While your standard tin foil is, of course, not bulletproof, there is a long history of using aluminum for armor in fighting vehicles. Its relative strength to density (and therefore weight) makes it ideal for a variety of applications that need rigidity and strength. Given this, it’s easy to see how it’s proliferated across the firearms industry with the AR platform being the prime example.
The most commonly known is the M2 Bradley, Infantry Fighting Vehicle, which had an early reputation for being a bit, shall we say, “easily penetrated?” Since its introduction, various steel and laminate reinforcement has been added to the weapons platform to increase its resistance to ballistic penetration, though many would argue that this armor is unnecessary as combat losses have been relatively minimal.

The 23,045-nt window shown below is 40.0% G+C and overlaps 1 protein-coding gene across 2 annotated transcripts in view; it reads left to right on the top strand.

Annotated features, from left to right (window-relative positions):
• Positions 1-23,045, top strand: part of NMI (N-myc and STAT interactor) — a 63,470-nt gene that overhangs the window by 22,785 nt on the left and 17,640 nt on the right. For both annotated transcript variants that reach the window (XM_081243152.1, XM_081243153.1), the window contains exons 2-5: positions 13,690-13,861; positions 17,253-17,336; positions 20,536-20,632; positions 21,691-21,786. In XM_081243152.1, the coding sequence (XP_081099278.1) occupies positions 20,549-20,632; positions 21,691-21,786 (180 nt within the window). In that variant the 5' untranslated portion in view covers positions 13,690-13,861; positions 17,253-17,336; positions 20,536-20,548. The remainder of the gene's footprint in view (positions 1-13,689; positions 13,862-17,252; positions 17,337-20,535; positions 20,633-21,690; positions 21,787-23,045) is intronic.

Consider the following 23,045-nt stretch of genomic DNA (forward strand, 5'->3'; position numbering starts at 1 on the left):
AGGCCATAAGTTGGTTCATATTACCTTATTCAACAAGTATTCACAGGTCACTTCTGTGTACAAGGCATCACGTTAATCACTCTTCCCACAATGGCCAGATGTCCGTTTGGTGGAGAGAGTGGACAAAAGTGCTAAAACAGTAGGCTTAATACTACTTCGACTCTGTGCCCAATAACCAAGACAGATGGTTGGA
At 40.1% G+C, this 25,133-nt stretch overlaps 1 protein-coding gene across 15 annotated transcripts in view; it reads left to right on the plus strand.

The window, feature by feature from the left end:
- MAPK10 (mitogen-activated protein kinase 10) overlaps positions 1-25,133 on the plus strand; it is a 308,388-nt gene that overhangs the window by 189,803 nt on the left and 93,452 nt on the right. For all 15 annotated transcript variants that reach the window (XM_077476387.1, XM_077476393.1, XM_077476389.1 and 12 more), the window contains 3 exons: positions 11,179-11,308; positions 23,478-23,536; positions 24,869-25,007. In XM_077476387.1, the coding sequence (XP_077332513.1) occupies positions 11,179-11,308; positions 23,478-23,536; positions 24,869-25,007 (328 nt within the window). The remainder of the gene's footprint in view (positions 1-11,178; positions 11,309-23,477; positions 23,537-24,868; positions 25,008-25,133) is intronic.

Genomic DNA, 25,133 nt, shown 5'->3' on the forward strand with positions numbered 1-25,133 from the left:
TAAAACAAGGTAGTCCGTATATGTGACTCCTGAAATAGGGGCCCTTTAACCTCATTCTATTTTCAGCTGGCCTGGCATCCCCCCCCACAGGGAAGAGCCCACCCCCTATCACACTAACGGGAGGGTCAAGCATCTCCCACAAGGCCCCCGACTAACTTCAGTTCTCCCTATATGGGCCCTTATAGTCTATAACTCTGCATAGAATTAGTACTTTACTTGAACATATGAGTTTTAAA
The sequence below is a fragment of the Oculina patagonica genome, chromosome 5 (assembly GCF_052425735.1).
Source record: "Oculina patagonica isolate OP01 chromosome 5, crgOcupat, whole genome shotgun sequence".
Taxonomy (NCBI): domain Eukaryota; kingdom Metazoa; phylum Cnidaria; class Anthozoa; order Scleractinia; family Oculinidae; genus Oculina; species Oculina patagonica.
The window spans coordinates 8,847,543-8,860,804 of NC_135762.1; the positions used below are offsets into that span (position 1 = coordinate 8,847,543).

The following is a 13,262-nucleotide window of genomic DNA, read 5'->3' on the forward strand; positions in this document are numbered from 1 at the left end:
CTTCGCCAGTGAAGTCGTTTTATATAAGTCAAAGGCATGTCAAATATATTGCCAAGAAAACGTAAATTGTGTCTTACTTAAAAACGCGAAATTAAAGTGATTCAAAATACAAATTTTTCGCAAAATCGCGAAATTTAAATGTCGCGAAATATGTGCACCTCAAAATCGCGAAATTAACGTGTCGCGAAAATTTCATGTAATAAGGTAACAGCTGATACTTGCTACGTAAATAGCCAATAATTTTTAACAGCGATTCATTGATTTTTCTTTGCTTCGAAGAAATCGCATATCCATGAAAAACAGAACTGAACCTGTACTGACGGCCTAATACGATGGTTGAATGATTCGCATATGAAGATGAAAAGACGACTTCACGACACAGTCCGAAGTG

The video is a fun expose into terminal ballistics especially into soft materials (as the aluminum is cast, not forged), but it is sadly missing many details such as the type of aluminum. For example 7075 is stronger than 6061 as (both commonly used in the industry), but there are a fantastical array of alloys that have not been tested.
Still, it’s a fun expose into the behavior of materials to ballistic threat and how the depth of material has a significant impact on handling impact. Fortunately for us viewers, Matt and friends unfortunately accuracy shows the impact behavior on the edge of material.
Check it out below. Calibers shot range from .22LR to full API .50 BMG.